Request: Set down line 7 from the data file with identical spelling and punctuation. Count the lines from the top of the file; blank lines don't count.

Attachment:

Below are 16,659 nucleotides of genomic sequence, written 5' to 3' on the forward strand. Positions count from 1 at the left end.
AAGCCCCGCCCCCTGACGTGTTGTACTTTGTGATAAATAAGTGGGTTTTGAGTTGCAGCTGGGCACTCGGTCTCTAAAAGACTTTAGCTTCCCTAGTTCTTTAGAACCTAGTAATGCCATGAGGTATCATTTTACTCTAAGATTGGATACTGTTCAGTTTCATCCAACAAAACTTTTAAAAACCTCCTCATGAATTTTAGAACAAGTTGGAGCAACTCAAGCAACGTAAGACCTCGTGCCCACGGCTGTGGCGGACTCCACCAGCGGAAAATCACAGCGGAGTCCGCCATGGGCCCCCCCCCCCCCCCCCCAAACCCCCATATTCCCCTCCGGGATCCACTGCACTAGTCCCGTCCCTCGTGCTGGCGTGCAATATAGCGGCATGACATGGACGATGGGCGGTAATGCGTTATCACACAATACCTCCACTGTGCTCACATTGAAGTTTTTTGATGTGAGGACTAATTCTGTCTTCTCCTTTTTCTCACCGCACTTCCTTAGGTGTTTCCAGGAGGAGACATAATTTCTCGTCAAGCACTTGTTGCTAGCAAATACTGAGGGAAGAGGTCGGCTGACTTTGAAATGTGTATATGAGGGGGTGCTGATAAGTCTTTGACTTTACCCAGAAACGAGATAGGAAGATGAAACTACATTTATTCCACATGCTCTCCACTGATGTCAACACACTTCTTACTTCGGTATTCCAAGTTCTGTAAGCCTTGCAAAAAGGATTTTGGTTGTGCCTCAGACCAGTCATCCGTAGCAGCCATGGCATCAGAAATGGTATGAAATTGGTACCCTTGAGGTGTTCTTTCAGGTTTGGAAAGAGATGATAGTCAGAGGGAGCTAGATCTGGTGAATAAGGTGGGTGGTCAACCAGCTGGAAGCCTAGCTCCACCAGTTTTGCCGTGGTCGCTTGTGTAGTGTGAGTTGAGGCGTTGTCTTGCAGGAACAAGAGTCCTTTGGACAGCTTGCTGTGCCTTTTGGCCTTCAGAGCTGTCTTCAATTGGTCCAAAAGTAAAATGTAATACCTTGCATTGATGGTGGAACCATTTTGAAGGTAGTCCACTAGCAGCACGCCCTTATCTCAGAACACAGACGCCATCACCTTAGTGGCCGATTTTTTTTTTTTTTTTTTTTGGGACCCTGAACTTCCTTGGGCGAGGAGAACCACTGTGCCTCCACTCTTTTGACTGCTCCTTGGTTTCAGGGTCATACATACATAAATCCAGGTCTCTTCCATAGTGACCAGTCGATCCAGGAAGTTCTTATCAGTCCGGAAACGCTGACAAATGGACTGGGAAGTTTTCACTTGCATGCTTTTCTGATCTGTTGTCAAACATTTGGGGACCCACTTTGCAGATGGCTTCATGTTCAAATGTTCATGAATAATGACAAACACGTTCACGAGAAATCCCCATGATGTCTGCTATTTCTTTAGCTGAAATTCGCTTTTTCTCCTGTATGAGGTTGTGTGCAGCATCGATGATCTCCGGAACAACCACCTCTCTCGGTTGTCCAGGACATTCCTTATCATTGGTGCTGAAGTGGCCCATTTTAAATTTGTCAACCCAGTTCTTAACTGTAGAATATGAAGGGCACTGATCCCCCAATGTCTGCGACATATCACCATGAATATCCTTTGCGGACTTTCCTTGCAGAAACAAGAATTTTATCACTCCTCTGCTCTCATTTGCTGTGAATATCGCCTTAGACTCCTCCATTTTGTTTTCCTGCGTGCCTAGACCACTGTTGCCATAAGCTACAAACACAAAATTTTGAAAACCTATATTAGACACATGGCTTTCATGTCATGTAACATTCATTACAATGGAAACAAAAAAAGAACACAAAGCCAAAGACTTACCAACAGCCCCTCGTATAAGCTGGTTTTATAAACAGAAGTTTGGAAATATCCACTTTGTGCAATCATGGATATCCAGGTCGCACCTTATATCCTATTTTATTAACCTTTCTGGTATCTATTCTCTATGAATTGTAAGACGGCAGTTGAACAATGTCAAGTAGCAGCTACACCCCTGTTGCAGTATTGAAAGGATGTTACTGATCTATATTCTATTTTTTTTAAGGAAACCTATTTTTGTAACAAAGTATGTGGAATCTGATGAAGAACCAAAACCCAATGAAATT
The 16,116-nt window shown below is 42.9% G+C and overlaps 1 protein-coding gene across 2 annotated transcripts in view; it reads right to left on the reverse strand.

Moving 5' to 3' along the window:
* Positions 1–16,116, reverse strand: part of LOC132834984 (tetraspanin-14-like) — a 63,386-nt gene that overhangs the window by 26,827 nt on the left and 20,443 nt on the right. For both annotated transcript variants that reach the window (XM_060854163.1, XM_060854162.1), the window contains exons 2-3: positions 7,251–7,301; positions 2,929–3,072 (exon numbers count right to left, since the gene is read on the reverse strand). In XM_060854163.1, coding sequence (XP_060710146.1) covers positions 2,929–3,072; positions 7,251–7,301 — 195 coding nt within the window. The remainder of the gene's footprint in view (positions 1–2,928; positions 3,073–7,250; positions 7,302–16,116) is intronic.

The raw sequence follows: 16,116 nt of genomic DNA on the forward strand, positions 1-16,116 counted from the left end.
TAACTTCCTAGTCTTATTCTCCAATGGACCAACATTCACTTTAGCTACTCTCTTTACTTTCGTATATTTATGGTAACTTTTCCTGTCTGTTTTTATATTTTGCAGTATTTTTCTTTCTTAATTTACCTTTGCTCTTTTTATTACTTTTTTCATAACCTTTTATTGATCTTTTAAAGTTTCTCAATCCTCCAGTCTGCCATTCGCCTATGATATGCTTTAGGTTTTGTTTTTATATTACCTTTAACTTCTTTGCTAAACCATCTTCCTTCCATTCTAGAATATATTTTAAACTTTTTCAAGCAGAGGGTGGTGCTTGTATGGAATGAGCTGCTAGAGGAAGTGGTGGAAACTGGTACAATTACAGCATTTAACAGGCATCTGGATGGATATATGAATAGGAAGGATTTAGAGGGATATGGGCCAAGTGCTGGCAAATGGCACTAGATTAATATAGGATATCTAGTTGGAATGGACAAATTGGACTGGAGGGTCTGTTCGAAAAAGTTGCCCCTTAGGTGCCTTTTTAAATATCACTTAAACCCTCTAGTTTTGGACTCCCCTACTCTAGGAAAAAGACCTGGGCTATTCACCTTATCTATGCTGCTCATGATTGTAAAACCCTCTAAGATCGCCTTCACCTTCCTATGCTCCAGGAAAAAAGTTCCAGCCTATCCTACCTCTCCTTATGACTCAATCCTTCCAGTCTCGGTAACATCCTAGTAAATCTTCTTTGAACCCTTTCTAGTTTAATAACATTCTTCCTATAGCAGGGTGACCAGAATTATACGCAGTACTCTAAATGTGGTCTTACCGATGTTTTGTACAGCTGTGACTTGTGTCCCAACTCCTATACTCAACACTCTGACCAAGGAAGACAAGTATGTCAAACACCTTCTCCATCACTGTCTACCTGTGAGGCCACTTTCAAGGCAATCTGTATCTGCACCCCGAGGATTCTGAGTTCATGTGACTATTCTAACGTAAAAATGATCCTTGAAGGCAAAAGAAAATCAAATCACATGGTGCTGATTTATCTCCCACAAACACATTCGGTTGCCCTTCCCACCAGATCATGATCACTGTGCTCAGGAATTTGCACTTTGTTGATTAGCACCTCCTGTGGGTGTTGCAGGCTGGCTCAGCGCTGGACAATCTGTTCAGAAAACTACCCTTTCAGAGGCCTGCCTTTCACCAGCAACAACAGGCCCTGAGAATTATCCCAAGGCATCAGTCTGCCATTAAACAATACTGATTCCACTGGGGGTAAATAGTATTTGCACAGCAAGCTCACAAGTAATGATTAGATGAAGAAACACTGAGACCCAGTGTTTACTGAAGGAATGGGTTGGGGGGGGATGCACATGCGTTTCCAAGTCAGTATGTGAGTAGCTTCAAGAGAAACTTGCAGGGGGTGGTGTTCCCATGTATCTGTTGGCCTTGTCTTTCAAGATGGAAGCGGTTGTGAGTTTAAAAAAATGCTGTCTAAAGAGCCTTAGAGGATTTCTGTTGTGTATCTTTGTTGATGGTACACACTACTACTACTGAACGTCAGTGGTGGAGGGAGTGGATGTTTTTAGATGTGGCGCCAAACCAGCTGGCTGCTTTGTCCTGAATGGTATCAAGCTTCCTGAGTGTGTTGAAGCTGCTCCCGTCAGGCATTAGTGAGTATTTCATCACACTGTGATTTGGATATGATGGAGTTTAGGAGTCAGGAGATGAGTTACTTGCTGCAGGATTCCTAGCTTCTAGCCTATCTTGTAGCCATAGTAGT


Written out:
TAACTTCCTAGTCTTATTCTCCAATGGACCAACATTCACTTTAGCTACTCTCTTTACTTTCGTATATTTATGGTAACTTTTCCTGTCTGTTTTTATATTTTGCAGTATTTTTCTTTCTTAATTTACCTTTGCTCTTTTTATTACTTTTTTCATAACCTTTTATTGATCTTTTAAAGTTTCTCAATCCTCCAGTCTGCCATTCGCCTATGATATGCTTTAGGTTTTGTTTTTATATTACCTTTAACTTCTTTGCTAAACCATCTTCCTTCCATTCTAGAATATATTTTAAACTTTTTCAAGCAGAGGGTGGTGCTTGTATGGAATGAGCTGCTAGAGGAAGTGGTGGAAACTGGTACAATTACAGCATTTAACAGGCATCTGGATGGATATATGAATAGGAAGGATTTAGAGGGATATGGGCCAAGTGCTGGCAAATGGCACTAGATTAATATAGGATATCTAGTTGGAATGGACAAATTGGACTGGAGGGTCTGTTCGAAAAAGTTGCCCCTTAGGTGCCTTTTTAAATATCACTTAAACCCTCTAGTTTTGGACTCCCCTACTCTAGGAAAAAGACCTGGGCTATTCACCTTATCTATGCTGCTCATGATTGTAAAACCCTCTAAGATCGCCTTCACCTTCCTATGCTCCAGGAAAAAAGTTCCAGCCTATCCTACCTCTCCTTATGACTCAATCCTTCCAGTCTCGGTAACATCCTAGTAAATCTTCTTTGAACCCTTTCTAGTTTAATAACATTCTTCCTATAGCAGGGTGACCAGAATTATACGCAGTACTCTAAATGTGGTCTTACCGATGTTTTGTACAGCTGTGACTTGTGTCCCAACTCCTATACTCAACACTCTGACCAAGGAAGACAAGTATGTCAAACACCTTCTCCATCACTGTCTACCTGTGAGGCCACTTTCAAGGCAATCTGTATCTGCACCCCGAGGATTCTGAGTTCATGTGACTATTCTAACGTAAAAATGATCCTTGAAGGCAAAAGAAAATCAAATCACATGGTGCTGATTTATCTCCCACAAACACATTCGGTTGCCCTTCCCACCAGATCATGATCACTGTGCTCAGGAATTTGCACTTTGTTGATTAGCACCTCCTGTGGGTGTTGCAGGCTGGCTCAGCGCTGGACAATCTGTTCAGAAAACTACCCTTTCAGAGGCCTGCCTTTCACCAGCAACAACAGGCCCTGAGAATTATCCCAAGGCATCAGTCTGCCATTAAACAATACTGATTCCACTGGGGGTAAATAGTATTTGCACAGCAAGCTCACAAGTAATGATTAGATGAAGAAACACTGAGACCCAGTGTTTACTGAAGGAATGGGTTGGGGGGGGATGCACATGCGTTTCCAAGTCAGTATGTGAGTAGCTTCAAGAGAAACTTGCAGGGGGTGGTGTTCCCATGTATCTGTTGGCCTTGTCTTTCAAGATGGAAGCGGTTGTGAGTTTAAAAAAATGCTGTCTAAAGAGCCTTAGAGGATTTCTGTTGTGTATCTTTGTTGATGGTACACACTACTACTACTGAACGTCAGTGGTGGAGGGAGTGGATGTTTTTAGATGTGGCGCCAAACCAGCTGGCTGCTTTGTCCTGAATGGTATCAAGCTTCCTGAGTGTGTTGAAGCTGCTCCCGTCAGGCATTAGTGAGTATTTCATCACACTGTGATTTGGATATGATGGAGTTTAGGAGTCAGGAGATGAGTTACTTGCTGCAGGATTCCTAGCTTCTAGCCTATCTTGTAGCCATAGTAGT